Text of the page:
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thermomechanical effect[¦thər·mō·mi′kan·ə·kəl i¦fekt]
(or fountain effect), the appearance in a superfluid liquid of a pressure difference Δp caused by a temperature difference ΔT (seeSUPERFLUIDITY).
The thermomechanical effect is manifested in the difference of the liquid levels in two vessels that communicate through a narrow slit or capillary and are maintained at different temperatures (see Figure l,a). Another graphic means of demonstrating the thermomechanical effect lies in the radiant heating of a tube densely filled with fine black powder, with one end immersed in superfluid helium. Upon illumination, the powder is heated rapidly and, because of the thermomechanical pressure difference, the liquid helium forms a fountain, spraying from the upper end of the capillary (see Figure l,b). The inverse effect, called the mechanocaloric effect, occurs upon cooling of superfluid helium when it is forced through narrow slits or capillaries.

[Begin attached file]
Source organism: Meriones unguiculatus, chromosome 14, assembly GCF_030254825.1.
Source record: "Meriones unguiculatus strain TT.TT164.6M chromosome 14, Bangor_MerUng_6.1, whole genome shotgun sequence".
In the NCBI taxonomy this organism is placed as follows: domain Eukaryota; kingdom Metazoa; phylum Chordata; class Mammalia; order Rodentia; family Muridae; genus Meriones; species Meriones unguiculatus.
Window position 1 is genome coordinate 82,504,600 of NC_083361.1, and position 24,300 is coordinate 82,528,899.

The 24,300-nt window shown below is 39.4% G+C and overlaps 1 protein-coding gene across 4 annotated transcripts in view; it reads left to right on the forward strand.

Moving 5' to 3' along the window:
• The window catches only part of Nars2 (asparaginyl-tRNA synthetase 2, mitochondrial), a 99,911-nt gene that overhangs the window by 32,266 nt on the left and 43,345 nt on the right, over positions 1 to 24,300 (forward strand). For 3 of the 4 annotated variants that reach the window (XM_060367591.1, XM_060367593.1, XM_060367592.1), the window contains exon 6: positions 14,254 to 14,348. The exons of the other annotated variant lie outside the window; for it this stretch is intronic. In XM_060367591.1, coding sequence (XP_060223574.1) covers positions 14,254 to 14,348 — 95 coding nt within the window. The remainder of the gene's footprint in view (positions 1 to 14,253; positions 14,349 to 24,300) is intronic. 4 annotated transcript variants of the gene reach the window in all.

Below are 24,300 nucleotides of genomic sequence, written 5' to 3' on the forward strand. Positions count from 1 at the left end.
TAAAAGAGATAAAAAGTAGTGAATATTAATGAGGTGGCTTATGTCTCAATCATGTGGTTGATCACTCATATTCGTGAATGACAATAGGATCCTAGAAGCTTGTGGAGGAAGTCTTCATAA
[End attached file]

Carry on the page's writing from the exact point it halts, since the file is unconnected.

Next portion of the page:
Within the framework of the two-component model of superfluid helium, the thermomechanical effect may be explained as the equalization of the concentration of the superfluid component, which is flowing freely through the slit toward the heated portion of the liquid. On the other hand, flow of the normal component in the opposite direction is impossible because of the viscous forces in the narrow slit.
For the pressure difference in the thermomechanical effect, thermodynamics provides the equation Δp/ΔT = ρS, where ρ is the density and S is the entropy of the liquid helium.
REFERENCESKeesom, W. Gelii. Moscow, 1949. (Translated from English.)
Mendelssohn, K. Fizika nizkikh temperatur. Moscow, 1963. (Translated from English.)
I. P. KRYLOV